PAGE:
“Kill Your Artist Block” Series Lesson 1 – Color



Welcome to Day 1 of our 365 Day Series of “Kill Your Artist Block.”

This course is for beginning artists who want to get started but don’t know how to begin or most of all are afraid to begin.

Pssst! Don’t worry, we’re not going to draw today so please don’t get all wrapped around an axle and nervous about it.

I thought I would start out with something very simple at first. This lesson is so critical to the rest of your art career, though.

When I first started, my ability to choose colors that went well together was sorely lacking. I always seemed to pick colors that clashed with each other, and my drawings or paintings just didn’t look very good.

Don’t get too nervous about color theory. It’s really very simple.

Different colors cause us to feel certain ways. Here are some examples:

  • Blue: A relaxing color. …
  • Brown: This is an organic, earthy color. …
  • Green: This is the easiest color for the eyes to focus on for long periods of time. …
  • Orange: This color is friendly, relaxing and ambitious.
  • Pink: This is a youthful, feminine color. … (BUT in my case I tried to work in a room painted pink, and it just was impossible to work in there!)
  • Purple: This color is often associated with royalty.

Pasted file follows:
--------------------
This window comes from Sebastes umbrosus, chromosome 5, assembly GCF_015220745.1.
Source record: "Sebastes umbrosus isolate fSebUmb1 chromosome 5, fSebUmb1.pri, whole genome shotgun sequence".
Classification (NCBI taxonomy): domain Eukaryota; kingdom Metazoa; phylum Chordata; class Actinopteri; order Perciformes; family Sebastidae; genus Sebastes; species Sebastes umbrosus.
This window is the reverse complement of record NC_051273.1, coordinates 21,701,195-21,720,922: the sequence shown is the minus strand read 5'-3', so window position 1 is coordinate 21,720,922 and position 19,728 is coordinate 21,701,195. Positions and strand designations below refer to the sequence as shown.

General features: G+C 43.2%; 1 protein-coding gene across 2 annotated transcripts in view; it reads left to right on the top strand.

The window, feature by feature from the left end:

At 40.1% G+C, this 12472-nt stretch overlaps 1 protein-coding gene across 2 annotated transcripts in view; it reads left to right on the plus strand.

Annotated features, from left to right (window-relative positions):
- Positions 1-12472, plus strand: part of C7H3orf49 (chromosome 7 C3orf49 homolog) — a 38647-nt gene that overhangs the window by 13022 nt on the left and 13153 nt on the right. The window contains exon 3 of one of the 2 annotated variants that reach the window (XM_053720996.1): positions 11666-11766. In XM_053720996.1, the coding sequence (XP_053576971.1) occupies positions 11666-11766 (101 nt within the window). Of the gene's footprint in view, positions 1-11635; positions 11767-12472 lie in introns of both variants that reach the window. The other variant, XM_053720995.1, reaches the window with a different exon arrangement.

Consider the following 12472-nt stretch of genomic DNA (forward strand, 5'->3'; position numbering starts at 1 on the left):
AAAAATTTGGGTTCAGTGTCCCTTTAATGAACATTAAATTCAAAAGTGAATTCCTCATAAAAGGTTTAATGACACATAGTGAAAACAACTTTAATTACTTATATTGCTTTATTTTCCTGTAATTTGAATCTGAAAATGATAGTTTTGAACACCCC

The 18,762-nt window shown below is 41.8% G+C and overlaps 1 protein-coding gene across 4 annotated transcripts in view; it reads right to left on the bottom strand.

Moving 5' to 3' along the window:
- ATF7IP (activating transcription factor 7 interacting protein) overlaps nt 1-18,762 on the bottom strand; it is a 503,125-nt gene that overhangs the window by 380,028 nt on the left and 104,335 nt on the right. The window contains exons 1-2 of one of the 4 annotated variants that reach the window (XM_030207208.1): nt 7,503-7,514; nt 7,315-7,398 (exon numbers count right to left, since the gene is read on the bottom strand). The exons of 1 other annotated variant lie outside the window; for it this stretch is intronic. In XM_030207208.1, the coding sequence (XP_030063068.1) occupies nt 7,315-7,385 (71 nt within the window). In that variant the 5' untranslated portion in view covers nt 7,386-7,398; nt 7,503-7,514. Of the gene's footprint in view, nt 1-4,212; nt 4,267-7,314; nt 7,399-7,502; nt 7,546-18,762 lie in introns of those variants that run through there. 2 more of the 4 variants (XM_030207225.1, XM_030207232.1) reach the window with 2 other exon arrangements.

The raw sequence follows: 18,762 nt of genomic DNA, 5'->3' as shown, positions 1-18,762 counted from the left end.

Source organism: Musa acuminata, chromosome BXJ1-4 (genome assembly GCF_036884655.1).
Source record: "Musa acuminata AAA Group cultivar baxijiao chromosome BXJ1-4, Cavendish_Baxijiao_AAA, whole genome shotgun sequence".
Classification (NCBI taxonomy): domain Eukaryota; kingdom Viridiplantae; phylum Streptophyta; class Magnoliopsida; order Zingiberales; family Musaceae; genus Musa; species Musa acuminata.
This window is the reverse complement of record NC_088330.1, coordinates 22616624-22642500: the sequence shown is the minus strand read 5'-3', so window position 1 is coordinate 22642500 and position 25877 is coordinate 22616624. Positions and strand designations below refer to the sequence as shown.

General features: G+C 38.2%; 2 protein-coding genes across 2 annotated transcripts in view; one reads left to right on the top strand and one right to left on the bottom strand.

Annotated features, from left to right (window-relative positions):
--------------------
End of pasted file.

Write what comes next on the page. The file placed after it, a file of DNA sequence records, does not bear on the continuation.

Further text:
• Yellow: Often looks good in sunny places like a kitchen or breakfast nook.

Tip: I really think different colors make different people feel differently, so don’t depend totally on a list like this.

The problem lies in what colors are complimentary and which ones are not.

To understand this, it’s best to look at something called a color wheel.

Types of colors:

Primary colors: Red, yellow, blue

Secondary colors: Orange, green, violet (these are made by mixing two of the primary colors)

Red and yellow = orange

yellow and blue = green

red and blue = violet.

Tertiary colors: 6 of them by mixing one primary color with an adjacent secondary color:

Blue – green

Blue Violet

Red Violet

Red Orange

Yellow Orange

Yellow Green

In fact, you could have only the 3 primary colors and make almost any color you needed for a painting.


I created this color wheel so you can see what I’m talking about. When you mix a color next door with another color, you get a lot of variations. The general rule is to choose colors to go together that are directly across from one another on the wheel. Those don’t normally clash with each other. These are called complimentary colors.

Experiment with color to see what I’m talking about when I say complimentary colors.  See how the arrows point straight across in this example?



If you add white to a color, you get a different tint.

If you add black to a color you get a shade of that color

If you add grey to that color, you get a tone of that color.